Determining Consumer Willingness to Pay, Risk Behavior and Preferences: For Regulation of Natural Health Products
Authors: Norrie, Ola; Metge, Colleen J.
Source: Pharmaceutical Development and Regulation, Volume 1, Number 3, 2003 , pp. 205-213(9)
Publisher: Adis International
Abstract:Background: During the 1990s, there was a rapid increase in sales of Natural Health Products (NHPs) on the Canadian market. In 1997, the Canadian government put forth a proposal for increased regulation of NHPs. The new regulations were intended to address a number of consumer issues: a lack of adequate product information and poor product quality. This regulatory climate provided a unique opportunity to ascribe monetary values to the new regulations using contingent valuation willingness-to-pay (WTP) methods.
Objectives: To determine: (i) if NHP consumers use these products together with or instead of conventional medications; (ii) consumers’ WTP for increased regulation of NHPs; and (iii) consumers’ responsiveness to risk and how it affects their choice of treatment.
Methods: Investigators used a subject-administered interactive computer survey to query a convenience sample of 306 Canadian consumers. Three hypothetical symptom/disease scenarios (cough and cold, arthritis, high blood pressure) with NHP treatment choices of increasing risk of harm were posed. Information on consumers’ WTP, regulatory preferences, and responses to increasing gradients of treatment risk were collected. For each scenario respondents chose one of three labels (proxies for regulation preference), ranked the importance of regulatory (safety, product quality) and nonregulatory (cost) NHP attributes and indicated their WTP for these attributes.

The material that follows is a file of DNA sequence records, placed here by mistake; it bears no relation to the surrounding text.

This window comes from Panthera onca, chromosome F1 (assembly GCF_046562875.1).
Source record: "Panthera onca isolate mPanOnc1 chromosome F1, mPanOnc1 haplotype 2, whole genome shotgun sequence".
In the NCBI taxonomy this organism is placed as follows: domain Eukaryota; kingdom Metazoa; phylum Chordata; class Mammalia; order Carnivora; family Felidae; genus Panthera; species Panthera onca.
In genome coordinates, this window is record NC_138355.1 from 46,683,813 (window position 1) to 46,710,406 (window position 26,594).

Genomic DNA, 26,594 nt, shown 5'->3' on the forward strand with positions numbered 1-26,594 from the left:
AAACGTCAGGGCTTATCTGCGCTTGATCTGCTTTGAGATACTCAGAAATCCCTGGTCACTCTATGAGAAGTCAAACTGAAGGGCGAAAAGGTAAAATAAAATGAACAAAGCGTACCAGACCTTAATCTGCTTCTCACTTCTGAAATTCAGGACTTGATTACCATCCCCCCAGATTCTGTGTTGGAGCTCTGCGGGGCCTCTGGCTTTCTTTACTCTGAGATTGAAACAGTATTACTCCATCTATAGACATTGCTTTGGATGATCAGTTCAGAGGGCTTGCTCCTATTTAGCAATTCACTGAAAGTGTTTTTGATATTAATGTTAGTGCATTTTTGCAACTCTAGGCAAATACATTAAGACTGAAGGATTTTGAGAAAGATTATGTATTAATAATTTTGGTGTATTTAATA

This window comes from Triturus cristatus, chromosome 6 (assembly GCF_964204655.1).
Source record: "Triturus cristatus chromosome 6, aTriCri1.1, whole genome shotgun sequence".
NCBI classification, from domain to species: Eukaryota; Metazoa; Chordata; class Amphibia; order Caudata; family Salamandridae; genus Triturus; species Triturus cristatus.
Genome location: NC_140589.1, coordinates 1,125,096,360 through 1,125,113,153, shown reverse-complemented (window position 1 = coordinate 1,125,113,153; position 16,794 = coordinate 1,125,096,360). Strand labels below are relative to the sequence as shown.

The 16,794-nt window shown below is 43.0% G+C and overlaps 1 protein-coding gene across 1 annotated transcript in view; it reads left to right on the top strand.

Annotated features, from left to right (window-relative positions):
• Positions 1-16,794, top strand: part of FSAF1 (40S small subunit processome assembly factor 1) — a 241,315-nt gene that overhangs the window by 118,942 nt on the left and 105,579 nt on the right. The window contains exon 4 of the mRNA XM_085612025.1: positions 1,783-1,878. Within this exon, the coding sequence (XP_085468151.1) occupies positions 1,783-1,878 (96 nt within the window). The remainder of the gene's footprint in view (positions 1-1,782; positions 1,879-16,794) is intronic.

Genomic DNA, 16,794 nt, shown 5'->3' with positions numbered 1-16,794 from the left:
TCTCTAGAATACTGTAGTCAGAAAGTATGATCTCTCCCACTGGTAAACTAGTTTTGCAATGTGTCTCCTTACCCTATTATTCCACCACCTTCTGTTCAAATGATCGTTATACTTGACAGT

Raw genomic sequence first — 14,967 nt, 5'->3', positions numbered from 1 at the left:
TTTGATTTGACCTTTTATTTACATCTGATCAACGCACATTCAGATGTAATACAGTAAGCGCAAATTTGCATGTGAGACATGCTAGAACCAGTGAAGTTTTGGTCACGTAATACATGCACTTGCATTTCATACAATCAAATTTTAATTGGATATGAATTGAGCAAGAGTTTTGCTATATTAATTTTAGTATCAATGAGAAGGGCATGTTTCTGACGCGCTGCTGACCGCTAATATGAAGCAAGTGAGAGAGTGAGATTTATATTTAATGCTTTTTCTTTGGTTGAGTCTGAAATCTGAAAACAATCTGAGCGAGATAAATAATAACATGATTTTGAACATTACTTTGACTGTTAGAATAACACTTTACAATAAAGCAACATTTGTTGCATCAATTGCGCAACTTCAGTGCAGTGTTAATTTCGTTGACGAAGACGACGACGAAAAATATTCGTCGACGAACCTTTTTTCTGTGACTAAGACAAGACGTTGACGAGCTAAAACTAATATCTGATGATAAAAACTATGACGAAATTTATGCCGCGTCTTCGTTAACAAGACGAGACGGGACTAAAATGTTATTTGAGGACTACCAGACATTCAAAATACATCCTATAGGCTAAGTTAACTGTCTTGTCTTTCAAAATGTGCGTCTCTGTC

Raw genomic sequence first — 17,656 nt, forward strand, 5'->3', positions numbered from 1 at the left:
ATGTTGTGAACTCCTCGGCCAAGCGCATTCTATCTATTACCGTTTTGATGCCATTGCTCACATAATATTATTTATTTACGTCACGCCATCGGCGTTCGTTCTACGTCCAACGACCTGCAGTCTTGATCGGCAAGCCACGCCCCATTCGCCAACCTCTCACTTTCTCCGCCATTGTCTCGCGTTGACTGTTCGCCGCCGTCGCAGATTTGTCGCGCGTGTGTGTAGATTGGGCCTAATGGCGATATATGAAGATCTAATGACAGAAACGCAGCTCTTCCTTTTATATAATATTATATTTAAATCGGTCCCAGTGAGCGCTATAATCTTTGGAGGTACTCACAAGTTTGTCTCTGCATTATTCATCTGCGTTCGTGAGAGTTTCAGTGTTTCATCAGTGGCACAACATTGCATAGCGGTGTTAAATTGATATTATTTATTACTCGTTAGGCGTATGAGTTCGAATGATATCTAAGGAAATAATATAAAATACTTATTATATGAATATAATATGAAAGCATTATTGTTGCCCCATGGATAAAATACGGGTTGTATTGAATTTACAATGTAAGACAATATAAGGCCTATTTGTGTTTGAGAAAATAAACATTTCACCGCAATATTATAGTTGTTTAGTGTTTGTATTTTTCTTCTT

Results: The survey respondents were most commonly white and female (58.8%), between 35–40 years old (36.6%), married (55.2%), better educated, i.e. with some college education (29.7%), with a household income above 60 000 Canadian dollars (28.4%) and in good health (36.9%). The most likely NHP purchase site was a pharmacy (55.6%). Complementing or substituting for conventional medication was dependent on the scenario; as the risk profile of the scenario increased, the majority of respondents changed their treatment to more conventional therapy. ‘Substituters’ decreased from 23.5% in the first (least risky) scenario to 11.1% in the last, most risky scenario. WTP for increased regulation was 90% over the NHP’s base price. Consumers were most willing to pay for information on quality, followed by side effects, drug interactions and efficacy; the majority (75%) chose the label that provided the most information.
Conclusions: Respondents demonstrated risk aversion to the purchasing of NHPs by choosing conventional medicines over NHPs as the risk of harm increased by scenario and choice of treatment. Most respondents were willing to pay almost double the current NHP base price for the increased safety and information promised by the new regulations (demonstrated in this project by more informative NHP product labels).
Document Type: Research Article
Affiliations: Faculty of Pharmacy, University of Manitoba, Winnipeg, Manitoba, Canada
Publication date: 2003-01-01